Fast Food Fairy Tale, Chapter 11: A Sailor’s Revenge

At the precise moment that Colonel Landers was revealing his shocking bit of information, Beauregard Landers, that is, Potpie, was fuming. It was bad enough that pirates had destroyed his ship and his livelihood. Now they seemed to be overrunning Port Plees-Comagin. Worst of all, Sam ‘N’ Ella’s was continually packed with the criminals. Potpie had listened to their talk and knew what was happening. Things were looking bad for the entire kingdom.

“Hey, Chicken Potpie!”

Potpie tried to ignore the taunts of the pirates. He sat back in his chair, head down, large arms folded.

“How’s life, landlubber? Miss your ship?”

He chewed on the stem of his pipe, the agitation rising. He knew what he was capable of, the power he possessed. Still, once that power was unleashed, there would be no turning back. It would be all-out war.

“Hey,” one of the pirates said, turning to another who was seated next to him. “Ya ever hear him laugh?”

The other nodded.

“Sounds like a seagull choking on a fish.” Both pirates guffawed and began making gagging noises that approximated Potpie’s own stuttering laugh.

At that, Potpie shot up. His pipe began to spin in his mouth, making an ominous whirring sound. He stretched out an arm toward the bar where Sam was watching with a stony expression.

“That’s all I can takes, I can’t takes no more!”

Without missing a beat, Sam reached below the bar, produced a can of spinach, and hurled it toward the irate sailor. In one fluid motion, Potpie caught the can in his outstretched hand, squeezed it until it popped open, and emptied the contents into his mouth. All the while, the pirates were laughing hysterically at Potpie’s antics.

Little did they know what awaited them next.


“Well, you made a right mess of my tavern,” Sam said sardonically, as he looked over the wreckage of broken furniture, scattered dishware and a room full of unconscious pirates.

Potpie grinned.

“Ya didn’t have ta give me the spinach…”

Sam sighed. “True. So now what’s yer plan?”

“Well,” replied Potpie after a moment’s thought, “I guessk I needs me a ship.”

Sam swept his hand across the bar.

“I don’t think these gents’ll be needin’ theirs for a while.”

Potpie let out a cackle, and moved toward the door.

Though no one knew it, the war had begun.


Potpie spent the rest of the afternoon recruiting sailors. He had no shortage of volunteers. Every displaced seaman in the port seemed keen on vengeance, and none more so than Captain Asiago, formerly of the Penara.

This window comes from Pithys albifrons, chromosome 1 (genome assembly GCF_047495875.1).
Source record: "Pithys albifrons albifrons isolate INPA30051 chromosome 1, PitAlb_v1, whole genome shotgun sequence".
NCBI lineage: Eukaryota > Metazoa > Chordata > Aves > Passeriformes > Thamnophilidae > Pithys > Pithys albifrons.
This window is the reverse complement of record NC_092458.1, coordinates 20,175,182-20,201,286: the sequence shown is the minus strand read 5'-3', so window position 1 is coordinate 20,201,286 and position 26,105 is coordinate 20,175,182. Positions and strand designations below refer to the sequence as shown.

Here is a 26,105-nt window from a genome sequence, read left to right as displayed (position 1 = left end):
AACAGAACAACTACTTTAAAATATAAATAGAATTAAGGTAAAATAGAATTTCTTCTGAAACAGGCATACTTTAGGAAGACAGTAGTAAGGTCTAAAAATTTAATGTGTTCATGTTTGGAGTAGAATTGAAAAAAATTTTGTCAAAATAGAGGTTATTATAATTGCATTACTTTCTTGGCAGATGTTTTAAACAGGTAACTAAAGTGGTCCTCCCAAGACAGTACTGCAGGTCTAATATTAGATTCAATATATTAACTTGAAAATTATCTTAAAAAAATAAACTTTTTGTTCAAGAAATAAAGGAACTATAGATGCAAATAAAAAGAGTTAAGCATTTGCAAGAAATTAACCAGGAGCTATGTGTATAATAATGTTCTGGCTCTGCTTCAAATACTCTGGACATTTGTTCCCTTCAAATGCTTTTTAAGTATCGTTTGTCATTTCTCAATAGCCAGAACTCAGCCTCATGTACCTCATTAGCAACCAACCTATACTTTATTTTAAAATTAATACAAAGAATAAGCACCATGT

“That be the ship, Cap’n.” Potpie pointed to the harbored vessel which at the moment appeared to be minimally crewed. He and Asiago were hidden behind a stack of crates on the dock, directly opposite their target of surveillance. An hour had passed, and none of the pirates from the Sam ‘N’ Ella’s had returned.

Asiago read the crudely painted lettering on the side of the ship.

Crab Cabin,” he muttered, “what a ridiculous name.” He turned to Potpie. “Do you know who captains this ship?”

“Joe somethin’. I didn’t getsk a last name,” the sailor replied. The only other thing that Potpie actually knew about the pirate captain was that he did a terrible impersonation of his laugh; seagull choking on a fish, indeed.

Asiago nodded.

“Ahh…so that’s Joe’s Crab Cabin. I heard Silverware gave him his own ship. He must be really scraping the chum bucket if he’s giving ships away to riff-raff like Joe.”

The two men withdrew from their hiding place and heading back to an abandoned restaurant (soon to reopen as a Little Julius). There, Potpie’s other recruits waited for further instructions.

“I suppose,” said Asiago, “that now would be a good a time as any to take the ship.”

Potpie nodded.

“It’s almosk dark, so no ones can sees us load our secret weapons.”

“You know,” Asiago wondered as they stopped at the door of the restaurant, “it’s been a while since you knocked out those pirates. I’m surprised that they haven’t turned up yet.”

Potpie grinned.

“If I knowsk Sam, they’ll be outta action for as long as we needs.”


It wasn’t Sam, however, that kept the pirates out of action. Ella had returned home from visiting her sister shortly after the brawl. She was not pleased by the state of the tavern.

“Lady, we ain’t maids,” complained one of the groggy pirates as he continued to sweep up the barroom. He flinched as a thoroughly enraged Ella pounded up to him, a broken chair leg waving menacingly in her fist.

“You ain’t pirates neither if one man managed to lay out your entire crew!”

“Now lookie here…” blurted Captain Joe, slamming down a bucket containing non-broken dishes. “I’m…”

Ella swung around and pointing her chair leg at Joe’s face.

“You’re…what?” She hissed at him.

“I’m…” he caught the look of fire in her eyes and gulped, “…gonna to take these dishes into the kitchen.”

Meekly, he took up the bucket and turned to go.

“Too right, you are!”

“Gentlemen,” Sam piped up from behind the bar, “Hell hath no fury like a…

“You shut up!” Ella rounded on him. “Keep cleaning, Sam!”

“Yes, dear,” Sam mumbled contritely.

Potpie would owe him big for this one.